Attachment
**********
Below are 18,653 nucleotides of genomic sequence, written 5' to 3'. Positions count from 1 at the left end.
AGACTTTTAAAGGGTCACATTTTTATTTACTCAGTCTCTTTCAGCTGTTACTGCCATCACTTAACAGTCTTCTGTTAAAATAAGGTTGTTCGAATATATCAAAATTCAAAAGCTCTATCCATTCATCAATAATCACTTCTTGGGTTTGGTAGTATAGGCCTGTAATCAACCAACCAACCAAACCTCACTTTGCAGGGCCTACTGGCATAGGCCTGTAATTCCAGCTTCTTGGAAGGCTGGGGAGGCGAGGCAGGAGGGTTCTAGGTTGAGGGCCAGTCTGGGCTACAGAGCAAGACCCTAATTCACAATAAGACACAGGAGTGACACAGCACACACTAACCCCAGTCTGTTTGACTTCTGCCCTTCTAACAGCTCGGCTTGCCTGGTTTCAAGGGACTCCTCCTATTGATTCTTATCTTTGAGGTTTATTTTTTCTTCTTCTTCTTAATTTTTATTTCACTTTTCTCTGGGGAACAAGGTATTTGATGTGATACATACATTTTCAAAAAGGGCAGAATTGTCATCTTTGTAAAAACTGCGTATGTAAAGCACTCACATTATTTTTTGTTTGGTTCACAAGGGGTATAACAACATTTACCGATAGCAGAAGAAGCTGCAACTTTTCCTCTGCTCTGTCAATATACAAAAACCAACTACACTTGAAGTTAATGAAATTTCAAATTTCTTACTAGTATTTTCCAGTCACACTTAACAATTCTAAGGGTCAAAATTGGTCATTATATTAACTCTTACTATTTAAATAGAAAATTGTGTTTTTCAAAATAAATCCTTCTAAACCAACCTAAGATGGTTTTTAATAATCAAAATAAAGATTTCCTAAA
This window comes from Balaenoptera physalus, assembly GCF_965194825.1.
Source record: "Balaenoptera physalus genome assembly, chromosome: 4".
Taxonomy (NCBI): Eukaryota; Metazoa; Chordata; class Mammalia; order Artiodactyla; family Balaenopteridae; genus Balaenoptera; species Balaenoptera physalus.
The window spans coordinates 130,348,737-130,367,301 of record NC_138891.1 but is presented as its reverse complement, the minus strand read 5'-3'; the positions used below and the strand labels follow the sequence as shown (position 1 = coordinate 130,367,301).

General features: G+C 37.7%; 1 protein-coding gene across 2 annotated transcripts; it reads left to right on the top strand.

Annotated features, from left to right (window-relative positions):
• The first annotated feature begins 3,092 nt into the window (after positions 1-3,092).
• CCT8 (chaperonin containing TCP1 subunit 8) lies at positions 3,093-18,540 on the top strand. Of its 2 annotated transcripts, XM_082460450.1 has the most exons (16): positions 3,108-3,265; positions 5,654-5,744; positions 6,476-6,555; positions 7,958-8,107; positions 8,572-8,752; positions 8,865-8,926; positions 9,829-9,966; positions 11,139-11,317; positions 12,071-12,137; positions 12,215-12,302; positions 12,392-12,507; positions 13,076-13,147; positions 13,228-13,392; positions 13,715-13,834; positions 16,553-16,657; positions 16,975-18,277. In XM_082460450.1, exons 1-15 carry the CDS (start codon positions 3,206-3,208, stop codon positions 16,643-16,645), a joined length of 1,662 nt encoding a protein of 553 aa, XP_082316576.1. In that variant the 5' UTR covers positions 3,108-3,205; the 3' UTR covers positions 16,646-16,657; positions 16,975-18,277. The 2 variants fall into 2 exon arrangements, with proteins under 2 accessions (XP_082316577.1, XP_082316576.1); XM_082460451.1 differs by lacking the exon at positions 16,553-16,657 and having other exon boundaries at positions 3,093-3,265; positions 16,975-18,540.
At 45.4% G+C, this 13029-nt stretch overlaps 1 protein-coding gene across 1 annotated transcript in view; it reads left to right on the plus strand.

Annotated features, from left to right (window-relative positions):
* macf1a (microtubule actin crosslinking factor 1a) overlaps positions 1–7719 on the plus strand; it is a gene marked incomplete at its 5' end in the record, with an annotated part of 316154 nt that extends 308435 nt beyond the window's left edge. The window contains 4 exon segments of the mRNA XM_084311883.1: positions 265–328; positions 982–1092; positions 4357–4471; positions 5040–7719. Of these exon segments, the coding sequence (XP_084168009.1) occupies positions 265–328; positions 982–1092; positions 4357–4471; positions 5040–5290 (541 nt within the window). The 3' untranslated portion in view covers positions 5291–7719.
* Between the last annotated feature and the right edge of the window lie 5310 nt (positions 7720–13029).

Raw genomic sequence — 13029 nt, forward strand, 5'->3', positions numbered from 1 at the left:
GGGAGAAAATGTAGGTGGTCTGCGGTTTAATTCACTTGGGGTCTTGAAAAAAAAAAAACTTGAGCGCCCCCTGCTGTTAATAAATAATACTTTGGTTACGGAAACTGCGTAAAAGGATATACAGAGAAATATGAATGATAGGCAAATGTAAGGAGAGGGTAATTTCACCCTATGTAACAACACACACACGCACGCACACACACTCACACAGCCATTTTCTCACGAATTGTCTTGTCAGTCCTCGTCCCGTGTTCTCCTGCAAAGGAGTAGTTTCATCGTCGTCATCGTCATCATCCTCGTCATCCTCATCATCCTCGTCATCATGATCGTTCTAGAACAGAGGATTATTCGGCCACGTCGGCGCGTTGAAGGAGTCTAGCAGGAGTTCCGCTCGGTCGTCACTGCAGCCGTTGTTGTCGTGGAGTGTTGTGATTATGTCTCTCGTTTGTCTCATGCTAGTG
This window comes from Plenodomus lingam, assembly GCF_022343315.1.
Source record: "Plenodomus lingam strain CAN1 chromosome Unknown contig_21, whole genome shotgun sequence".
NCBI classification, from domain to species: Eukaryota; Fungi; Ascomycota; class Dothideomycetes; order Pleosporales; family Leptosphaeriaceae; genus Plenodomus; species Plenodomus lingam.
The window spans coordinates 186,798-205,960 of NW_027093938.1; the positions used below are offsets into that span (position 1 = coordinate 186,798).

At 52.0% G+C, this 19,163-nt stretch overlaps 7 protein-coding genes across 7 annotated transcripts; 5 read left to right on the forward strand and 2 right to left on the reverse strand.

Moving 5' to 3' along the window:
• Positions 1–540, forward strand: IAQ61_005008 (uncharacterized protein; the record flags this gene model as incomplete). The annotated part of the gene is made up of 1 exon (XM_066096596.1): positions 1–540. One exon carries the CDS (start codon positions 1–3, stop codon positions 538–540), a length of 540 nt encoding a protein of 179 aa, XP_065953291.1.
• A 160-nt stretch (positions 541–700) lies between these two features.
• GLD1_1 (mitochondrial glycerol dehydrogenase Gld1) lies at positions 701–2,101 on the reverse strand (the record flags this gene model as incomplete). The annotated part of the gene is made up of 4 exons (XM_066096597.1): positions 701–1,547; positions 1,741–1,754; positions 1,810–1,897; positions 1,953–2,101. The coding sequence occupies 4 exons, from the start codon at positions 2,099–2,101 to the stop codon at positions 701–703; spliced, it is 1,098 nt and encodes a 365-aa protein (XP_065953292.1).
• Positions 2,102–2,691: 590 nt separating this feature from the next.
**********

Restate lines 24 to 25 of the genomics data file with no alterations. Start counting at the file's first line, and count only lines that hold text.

• A 160-nt stretch (positions 541–700) lies between these two features.
• GLD1_1 (mitochondrial glycerol dehydrogenase Gld1) lies at positions 701–2,101 on the reverse strand (the record flags this gene model as incomplete). The annotated part of the gene is made up of 4 exons (XM_066096597.1): positions 701–1,547; positions 1,741–1,754; positions 1,810–1,897; positions 1,953–2,101. The coding sequence occupies 4 exons, from the start codon at positions 2,099–2,101 to the stop codon at positions 701–703; spliced, it is 1,098 nt and encodes a 365-aa protein (XP_065953292.1).